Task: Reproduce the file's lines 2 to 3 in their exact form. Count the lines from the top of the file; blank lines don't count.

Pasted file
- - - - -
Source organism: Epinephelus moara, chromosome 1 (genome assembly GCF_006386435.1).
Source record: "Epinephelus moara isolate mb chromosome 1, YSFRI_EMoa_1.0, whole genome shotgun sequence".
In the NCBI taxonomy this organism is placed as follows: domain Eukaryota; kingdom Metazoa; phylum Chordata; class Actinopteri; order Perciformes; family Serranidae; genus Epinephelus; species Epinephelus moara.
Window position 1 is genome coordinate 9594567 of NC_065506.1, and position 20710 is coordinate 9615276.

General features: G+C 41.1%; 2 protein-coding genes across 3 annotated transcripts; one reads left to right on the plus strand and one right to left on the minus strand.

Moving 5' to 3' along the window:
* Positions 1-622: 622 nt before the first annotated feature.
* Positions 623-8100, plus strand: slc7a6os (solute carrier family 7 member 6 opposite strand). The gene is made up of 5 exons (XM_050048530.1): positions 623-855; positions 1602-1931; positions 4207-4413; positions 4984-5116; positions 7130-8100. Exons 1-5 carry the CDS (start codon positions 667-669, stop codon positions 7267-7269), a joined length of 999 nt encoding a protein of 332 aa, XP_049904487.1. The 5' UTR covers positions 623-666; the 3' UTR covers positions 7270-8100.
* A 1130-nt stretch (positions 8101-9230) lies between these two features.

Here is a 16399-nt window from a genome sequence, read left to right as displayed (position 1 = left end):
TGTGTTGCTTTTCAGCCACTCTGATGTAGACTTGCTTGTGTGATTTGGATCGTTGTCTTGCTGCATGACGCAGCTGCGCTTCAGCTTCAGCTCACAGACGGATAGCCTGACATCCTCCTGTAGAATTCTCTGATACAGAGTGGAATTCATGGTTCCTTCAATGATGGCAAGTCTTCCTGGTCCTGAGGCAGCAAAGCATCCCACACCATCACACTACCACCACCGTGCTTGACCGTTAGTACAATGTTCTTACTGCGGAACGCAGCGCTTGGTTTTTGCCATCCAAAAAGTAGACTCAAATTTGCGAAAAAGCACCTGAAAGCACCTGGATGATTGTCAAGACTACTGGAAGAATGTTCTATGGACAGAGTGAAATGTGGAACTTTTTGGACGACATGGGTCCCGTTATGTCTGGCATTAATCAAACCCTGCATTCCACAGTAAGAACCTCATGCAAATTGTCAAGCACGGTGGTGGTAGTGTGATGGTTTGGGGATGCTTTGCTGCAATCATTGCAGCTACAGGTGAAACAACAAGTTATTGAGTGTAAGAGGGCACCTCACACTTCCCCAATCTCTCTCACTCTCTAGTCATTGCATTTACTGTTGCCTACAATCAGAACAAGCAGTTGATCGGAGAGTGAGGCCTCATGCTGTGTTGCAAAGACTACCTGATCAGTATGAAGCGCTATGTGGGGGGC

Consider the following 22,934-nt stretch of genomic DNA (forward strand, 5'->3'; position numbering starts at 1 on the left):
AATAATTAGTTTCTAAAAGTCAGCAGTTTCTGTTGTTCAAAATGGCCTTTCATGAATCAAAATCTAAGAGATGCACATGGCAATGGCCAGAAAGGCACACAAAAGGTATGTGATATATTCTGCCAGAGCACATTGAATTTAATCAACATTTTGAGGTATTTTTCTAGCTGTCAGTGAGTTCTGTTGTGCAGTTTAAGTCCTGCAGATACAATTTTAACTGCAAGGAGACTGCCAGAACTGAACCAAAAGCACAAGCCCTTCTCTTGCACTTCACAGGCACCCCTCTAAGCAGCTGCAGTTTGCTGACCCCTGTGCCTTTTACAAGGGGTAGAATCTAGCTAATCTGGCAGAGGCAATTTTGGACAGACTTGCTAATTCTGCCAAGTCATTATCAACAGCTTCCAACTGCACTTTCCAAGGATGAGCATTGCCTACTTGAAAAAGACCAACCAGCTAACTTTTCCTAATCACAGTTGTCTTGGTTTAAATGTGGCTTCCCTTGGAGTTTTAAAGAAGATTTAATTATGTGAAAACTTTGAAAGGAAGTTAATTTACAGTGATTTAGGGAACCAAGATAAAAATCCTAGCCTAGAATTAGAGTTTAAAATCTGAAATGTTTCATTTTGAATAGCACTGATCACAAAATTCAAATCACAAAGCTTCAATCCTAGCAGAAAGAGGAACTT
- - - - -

Source record: "Epinephelus moara isolate mb chromosome 1, YSFRI_EMoa_1.0, whole genome shotgun sequence".
In the NCBI taxonomy this organism is placed as follows: domain Eukaryota; kingdom Metazoa; phylum Chordata; class Actinopteri; order Perciformes; family Serranidae; genus Epinephelus; species Epinephelus moara.